The Amphicar holds the distinction of being one of history’s most successful amphibious cars, despite the fact that it was a bit of a sales disappointment when it was released in 1961. Initially estimates had put the anticipated sales figures close to 20,000 units per year but by the time production ceased in 1968 just under 4,000 had been built – mostly for American customers.
The most famous Amphicar owner was undoubtably President Lyndon B. Johnson, he liked to play a prank on visitors to his ranch whereby he would offer to take them on a tour of the property. After everyone was seated in the Amphicar he would loudly feign brake failure as it rolled down a hill into a lake, then roar with laughter at the terrified faces of his passengers as he engaged the propellers and set out across the lake.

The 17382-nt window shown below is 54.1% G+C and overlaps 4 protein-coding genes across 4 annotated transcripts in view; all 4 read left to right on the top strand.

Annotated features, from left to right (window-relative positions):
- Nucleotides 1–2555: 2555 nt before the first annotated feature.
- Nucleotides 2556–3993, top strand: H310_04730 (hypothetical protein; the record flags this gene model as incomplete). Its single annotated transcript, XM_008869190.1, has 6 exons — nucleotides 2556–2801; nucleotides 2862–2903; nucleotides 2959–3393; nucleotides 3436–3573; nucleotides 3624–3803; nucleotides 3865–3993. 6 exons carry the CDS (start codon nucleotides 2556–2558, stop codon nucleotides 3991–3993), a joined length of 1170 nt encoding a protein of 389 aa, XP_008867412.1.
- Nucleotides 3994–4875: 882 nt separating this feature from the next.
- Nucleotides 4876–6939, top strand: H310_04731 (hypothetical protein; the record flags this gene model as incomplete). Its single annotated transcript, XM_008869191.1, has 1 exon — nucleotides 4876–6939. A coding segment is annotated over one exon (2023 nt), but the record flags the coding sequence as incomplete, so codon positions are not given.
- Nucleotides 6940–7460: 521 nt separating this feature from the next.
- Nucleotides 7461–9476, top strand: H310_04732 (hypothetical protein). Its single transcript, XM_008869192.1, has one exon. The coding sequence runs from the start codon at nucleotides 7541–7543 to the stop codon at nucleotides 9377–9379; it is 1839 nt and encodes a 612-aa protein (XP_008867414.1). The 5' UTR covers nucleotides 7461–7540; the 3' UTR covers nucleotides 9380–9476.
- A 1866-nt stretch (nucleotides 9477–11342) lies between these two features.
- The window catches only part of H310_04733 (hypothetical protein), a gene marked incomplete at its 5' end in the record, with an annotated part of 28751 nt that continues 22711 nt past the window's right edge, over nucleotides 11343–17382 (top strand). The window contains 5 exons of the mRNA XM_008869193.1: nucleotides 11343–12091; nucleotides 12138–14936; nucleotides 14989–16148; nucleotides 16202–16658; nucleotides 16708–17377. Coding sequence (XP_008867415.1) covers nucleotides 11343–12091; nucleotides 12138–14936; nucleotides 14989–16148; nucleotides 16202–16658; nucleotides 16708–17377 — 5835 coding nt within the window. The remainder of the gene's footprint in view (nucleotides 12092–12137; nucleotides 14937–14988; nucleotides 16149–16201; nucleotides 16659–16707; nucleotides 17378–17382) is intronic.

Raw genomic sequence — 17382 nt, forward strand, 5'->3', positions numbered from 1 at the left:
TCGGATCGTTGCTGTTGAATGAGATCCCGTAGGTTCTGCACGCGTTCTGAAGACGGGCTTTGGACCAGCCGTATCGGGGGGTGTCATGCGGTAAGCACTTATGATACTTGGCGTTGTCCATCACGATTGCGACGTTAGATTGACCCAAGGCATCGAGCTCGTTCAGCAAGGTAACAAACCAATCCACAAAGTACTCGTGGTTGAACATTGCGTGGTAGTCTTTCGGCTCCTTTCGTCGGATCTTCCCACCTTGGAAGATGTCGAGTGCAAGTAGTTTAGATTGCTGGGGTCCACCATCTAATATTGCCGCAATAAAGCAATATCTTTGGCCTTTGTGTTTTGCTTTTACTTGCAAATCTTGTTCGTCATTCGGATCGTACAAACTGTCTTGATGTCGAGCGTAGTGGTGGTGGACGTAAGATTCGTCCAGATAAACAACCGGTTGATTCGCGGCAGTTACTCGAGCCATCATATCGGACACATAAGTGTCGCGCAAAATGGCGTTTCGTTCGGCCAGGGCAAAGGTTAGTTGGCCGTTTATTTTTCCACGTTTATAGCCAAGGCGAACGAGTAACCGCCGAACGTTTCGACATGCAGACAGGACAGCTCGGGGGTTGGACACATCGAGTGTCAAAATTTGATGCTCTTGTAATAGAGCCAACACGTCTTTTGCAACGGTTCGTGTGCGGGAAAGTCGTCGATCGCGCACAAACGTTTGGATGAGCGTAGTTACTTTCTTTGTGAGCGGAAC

From a performance perspective, the little Amphicar left a lot to be desired. On the road it could just about manage 70 mph and on water it would hit 7 knots with a tailwind, owners can often be heard saying something along the lines of “We like to think of it as the fastest car on the water and fastest boat on the road” – which is probably the perfect way of phrasing it.
The design of the Model 770 was based on the WWII-era Volkswagen Schwimmwagen – both were designed by Hanns Triple. They were built in West Germany using the then-modern British Triumph Herald 1200 engine, a 1147cc inline-4 with approximately 43 hp and a 4-speed all-synchromesh manual gearbox. Power was sent to either the rear wheels or the twin rear propellers and steering was accomplished using the front wheels – both in water and out.
The Amphicar you see here went through a ground up restoration in 2008 by world-renowned expert Roger Sallee. It’s now being offered for sale in pristine condition, it’ll be crossing the auction block with Bonhams and the estimated value is between $60,000 USD and $80,000 USD. If you’d like to read more or register to bid you can click here.